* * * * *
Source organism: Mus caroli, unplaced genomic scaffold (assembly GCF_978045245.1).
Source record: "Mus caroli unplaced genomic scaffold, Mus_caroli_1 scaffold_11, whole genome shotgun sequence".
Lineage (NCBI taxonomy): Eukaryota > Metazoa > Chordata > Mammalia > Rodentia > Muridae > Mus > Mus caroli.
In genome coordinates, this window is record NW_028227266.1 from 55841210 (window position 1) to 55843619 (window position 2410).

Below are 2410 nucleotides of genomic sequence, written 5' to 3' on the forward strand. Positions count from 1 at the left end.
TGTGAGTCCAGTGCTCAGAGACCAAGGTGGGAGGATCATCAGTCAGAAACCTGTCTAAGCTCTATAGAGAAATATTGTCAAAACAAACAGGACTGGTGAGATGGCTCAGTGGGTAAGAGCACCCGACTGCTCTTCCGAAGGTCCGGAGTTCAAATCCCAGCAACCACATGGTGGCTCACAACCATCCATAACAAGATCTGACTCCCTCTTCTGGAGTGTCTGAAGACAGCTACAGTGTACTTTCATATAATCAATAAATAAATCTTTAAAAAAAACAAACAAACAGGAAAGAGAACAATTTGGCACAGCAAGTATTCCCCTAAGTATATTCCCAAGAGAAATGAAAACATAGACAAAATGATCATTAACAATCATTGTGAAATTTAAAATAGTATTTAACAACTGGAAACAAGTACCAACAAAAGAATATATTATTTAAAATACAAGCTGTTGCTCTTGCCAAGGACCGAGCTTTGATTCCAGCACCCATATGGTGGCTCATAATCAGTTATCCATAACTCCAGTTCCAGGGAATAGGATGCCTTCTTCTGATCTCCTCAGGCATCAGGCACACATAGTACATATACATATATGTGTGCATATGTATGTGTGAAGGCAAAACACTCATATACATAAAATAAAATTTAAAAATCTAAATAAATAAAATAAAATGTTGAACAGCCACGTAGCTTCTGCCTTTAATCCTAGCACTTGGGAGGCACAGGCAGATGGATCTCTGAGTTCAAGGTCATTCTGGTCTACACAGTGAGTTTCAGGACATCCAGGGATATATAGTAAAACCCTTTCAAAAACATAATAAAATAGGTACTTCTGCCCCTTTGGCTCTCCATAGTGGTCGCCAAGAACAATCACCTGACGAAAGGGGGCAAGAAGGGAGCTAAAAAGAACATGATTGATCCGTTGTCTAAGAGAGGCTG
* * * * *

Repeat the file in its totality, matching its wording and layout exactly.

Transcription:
Source organism: Mus caroli, unplaced genomic scaffold (assembly GCF_978045245.1).
Source record: "Mus caroli unplaced genomic scaffold, Mus_caroli_1 scaffold_11, whole genome shotgun sequence".
Lineage (NCBI taxonomy): Eukaryota > Metazoa > Chordata > Mammalia > Rodentia > Muridae > Mus > Mus caroli.
In genome coordinates, this window is record NW_028227266.1 from 55841210 (window position 1) to 55843619 (window position 2410).

Below are 2410 nucleotides of genomic sequence, written 5' to 3' on the forward strand. Positions count from 1 at the left end.
TGTGAGTCCAGTGCTCAGAGACCAAGGTGGGAGGATCATCAGTCAGAAACCTGTCTAAGCTCTATAGAGAAATATTGTCAAAACAAACAGGACTGGTGAGATGGCTCAGTGGGTAAGAGCACCCGACTGCTCTTCCGAAGGTCCGGAGTTCAAATCCCAGCAACCACATGGTGGCTCACAACCATCCATAACAAGATCTGACTCCCTCTTCTGGAGTGTCTGAAGACAGCTACAGTGTACTTTCATATAATCAATAAATAAATCTTTAAAAAAAACAAACAAACAGGAAAGAGAACAATTTGGCACAGCAAGTATTCCCCTAAGTATATTCCCAAGAGAAATGAAAACATAGACAAAATGATCATTAACAATCATTGTGAAATTTAAAATAGTATTTAACAACTGGAAACAAGTACCAACAAAAGAATATATTATTTAAAATACAAGCTGTTGCTCTTGCCAAGGACCGAGCTTTGATTCCAGCACCCATATGGTGGCTCATAATCAGTTATCCATAACTCCAGTTCCAGGGAATAGGATGCCTTCTTCTGATCTCCTCAGGCATCAGGCACACATAGTACATATACATATATGTGTGCATATGTATGTGTGAAGGCAAAACACTCATATACATAAAATAAAATTTAAAAATCTAAATAAATAAAATAAAATGTTGAACAGCCACGTAGCTTCTGCCTTTAATCCTAGCACTTGGGAGGCACAGGCAGATGGATCTCTGAGTTCAAGGTCATTCTGGTCTACACAGTGAGTTTCAGGACATCCAGGGATATATAGTAAAACCCTTTCAAAAACATAATAAAATAGGTACTTCTGCCCCTTTGGCTCTCCATAGTGGTCGCCAAGAACAATCACCTGACGAAAGGGGGCAAGAAGGGAGCTAAAAAGAACATGATTGATCCGTTGTCTAAGAGAGGCTG